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They have not only solved their infection control issues in the kitchen, but are also contributing to the Millennium Development Goals by alleviating poverty and hunger.
"In solving our infection control issue by managing our own kitchen waste, we have cut down on our monthly expenditure by no longer having to pay a contractor to remove it," said hospital chief executive Gladys Bogoshi.
"We are using the kitchen waste to make compost for our vegetable garden, where we now grow and harvest vegetables for patients to consume during their stay at our hospital - resulting in further financial savings on food expenditure."
The garden, which was established a year ago and produces about 217kg of produce a month, was the brainchild of clinical executive Naumi Sithole.
Listening to a perma-culture (vegetable garden and chicken egg harvesting) presentation at a Centre for Public Service Innovation conference last year , Sithole picked up on how the hospital could benefit in many areas - not just in solving infection control .
With absolutely no budget for this project, Sithole sought the buy-in of the dieticians, occupational therapy department and food service unit.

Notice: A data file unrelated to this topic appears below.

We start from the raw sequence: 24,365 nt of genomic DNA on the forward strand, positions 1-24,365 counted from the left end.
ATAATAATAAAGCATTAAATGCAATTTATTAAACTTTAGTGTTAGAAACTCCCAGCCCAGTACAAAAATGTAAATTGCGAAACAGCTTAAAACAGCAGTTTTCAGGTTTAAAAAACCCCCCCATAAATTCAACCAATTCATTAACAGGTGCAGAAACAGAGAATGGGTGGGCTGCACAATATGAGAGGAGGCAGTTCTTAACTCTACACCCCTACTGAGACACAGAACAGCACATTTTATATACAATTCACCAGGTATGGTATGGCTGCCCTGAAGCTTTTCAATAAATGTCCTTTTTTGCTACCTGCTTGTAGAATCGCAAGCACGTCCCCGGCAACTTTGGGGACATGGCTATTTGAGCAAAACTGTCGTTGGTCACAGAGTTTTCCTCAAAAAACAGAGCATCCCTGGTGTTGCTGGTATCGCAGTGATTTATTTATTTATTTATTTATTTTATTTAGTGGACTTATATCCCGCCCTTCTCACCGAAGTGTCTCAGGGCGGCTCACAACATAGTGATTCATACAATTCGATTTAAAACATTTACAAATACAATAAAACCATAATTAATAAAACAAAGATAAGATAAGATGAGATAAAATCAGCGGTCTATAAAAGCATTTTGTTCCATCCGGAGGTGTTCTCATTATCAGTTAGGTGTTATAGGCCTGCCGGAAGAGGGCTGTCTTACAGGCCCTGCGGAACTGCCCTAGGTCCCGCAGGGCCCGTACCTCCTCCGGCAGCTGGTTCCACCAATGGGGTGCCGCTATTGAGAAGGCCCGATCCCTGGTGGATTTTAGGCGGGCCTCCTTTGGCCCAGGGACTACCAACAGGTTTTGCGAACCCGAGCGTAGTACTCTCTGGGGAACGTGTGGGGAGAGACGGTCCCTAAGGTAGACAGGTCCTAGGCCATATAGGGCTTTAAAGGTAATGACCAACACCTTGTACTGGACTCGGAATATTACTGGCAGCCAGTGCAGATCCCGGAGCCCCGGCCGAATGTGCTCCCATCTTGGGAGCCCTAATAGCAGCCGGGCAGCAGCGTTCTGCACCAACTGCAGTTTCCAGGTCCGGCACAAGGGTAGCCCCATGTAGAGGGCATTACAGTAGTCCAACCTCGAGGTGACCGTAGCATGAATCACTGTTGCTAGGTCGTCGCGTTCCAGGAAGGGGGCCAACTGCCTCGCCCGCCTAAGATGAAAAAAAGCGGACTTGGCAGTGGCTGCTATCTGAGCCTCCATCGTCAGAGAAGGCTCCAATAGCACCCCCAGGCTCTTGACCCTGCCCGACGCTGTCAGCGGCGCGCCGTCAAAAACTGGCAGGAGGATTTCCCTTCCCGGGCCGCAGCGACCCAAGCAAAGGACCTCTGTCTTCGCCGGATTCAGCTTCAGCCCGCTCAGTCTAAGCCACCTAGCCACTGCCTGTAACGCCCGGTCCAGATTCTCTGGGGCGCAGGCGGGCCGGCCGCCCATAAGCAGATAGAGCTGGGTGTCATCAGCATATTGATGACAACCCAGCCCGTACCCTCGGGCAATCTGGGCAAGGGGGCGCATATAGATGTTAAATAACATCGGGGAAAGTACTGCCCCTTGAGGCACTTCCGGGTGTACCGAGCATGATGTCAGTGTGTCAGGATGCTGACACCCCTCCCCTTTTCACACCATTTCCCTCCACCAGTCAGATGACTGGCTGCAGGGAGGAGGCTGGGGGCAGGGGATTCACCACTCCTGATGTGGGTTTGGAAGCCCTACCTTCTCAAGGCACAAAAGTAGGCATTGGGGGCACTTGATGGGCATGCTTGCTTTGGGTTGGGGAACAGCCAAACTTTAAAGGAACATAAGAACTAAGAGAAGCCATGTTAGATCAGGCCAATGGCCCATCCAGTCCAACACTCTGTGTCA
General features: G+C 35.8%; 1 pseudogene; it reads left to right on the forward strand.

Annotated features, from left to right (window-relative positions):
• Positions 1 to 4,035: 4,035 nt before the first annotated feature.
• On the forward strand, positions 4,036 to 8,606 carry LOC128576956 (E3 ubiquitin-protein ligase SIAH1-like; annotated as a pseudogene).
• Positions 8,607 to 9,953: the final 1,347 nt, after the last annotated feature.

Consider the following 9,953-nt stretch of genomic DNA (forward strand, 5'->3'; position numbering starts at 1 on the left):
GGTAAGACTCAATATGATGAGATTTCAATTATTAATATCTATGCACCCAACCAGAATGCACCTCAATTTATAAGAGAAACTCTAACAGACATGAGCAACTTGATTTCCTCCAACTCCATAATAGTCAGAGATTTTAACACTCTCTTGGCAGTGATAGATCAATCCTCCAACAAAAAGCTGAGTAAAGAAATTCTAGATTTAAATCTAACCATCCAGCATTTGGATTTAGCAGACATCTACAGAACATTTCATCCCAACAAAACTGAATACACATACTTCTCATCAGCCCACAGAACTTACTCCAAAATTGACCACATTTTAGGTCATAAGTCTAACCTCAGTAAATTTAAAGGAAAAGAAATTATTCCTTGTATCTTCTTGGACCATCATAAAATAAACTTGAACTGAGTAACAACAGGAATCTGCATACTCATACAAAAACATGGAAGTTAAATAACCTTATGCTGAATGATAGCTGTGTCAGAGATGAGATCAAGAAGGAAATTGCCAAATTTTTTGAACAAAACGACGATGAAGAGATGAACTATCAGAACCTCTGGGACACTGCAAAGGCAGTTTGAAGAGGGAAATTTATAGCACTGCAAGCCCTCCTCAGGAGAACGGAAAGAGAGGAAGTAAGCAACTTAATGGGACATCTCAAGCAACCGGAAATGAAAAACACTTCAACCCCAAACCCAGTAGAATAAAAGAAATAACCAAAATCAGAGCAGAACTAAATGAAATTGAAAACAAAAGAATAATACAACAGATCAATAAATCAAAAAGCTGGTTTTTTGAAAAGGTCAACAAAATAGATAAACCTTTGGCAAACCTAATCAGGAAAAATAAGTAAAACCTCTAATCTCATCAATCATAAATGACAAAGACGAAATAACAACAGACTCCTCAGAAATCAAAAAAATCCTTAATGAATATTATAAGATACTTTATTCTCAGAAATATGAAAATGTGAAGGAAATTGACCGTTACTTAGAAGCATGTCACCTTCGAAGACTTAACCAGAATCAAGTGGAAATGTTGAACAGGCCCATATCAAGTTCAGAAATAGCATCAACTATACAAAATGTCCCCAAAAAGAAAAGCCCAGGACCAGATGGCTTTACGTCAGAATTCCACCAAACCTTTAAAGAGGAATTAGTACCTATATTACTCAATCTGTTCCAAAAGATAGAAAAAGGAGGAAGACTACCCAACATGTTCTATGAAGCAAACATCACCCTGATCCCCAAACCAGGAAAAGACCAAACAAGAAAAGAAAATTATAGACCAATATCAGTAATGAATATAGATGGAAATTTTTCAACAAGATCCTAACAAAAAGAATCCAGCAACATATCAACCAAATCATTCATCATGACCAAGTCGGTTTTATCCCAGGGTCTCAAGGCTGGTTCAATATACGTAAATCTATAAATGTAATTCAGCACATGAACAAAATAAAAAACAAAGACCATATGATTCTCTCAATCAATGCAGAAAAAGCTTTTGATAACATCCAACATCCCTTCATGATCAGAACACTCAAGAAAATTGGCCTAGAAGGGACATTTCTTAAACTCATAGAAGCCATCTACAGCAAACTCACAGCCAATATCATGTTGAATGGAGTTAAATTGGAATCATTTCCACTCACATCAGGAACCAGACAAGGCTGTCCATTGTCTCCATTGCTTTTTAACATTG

"The success of the greening project is not entirely mine," she says.
"Together with my team, we developed strategies with the aims of not only controlling infection but also serving a balanced meal to patients; rehabilitating disabled and mentally challenged patients outside the confines of the hospital walls; plus equipping patients with the knowledge to start their own gardens at home - thereby alleviating hunger and poverty."
Dietician Erna Henning says: "We grow mainly vegetables which are in keeping with the culture of our patients. We don't want to serve them food they generally would not eat at home, however, we want to encourage them to eat a variety of vegetables so they consume the daily nutritional requirement of a minimum of 5 vegetables or fruits."
"We harvested 60kg of spinach on Thursday as well as 40kg of broccoli on Monday last week."
"We are limited to growing vegetables that are in season because it is out in the open and we do not have a green house environment as yet."
Not all staff bought into the idea of working in the garden to begin with, but now, they acknowledge and are pleased with the benefits for the patients. And, they as well as the patients now have the skills to start their own vegetable garden and compost heap at home.
The garden has become a haven to both patients and staff alike.
"Eventually we plan to set up a recreation area with tables and chairs for patients," says Sithole. "Staff will also benefit spending time relaxing in this tranquil environment."
Anyone wishing to make a donation can contact 011-489-0306/0298.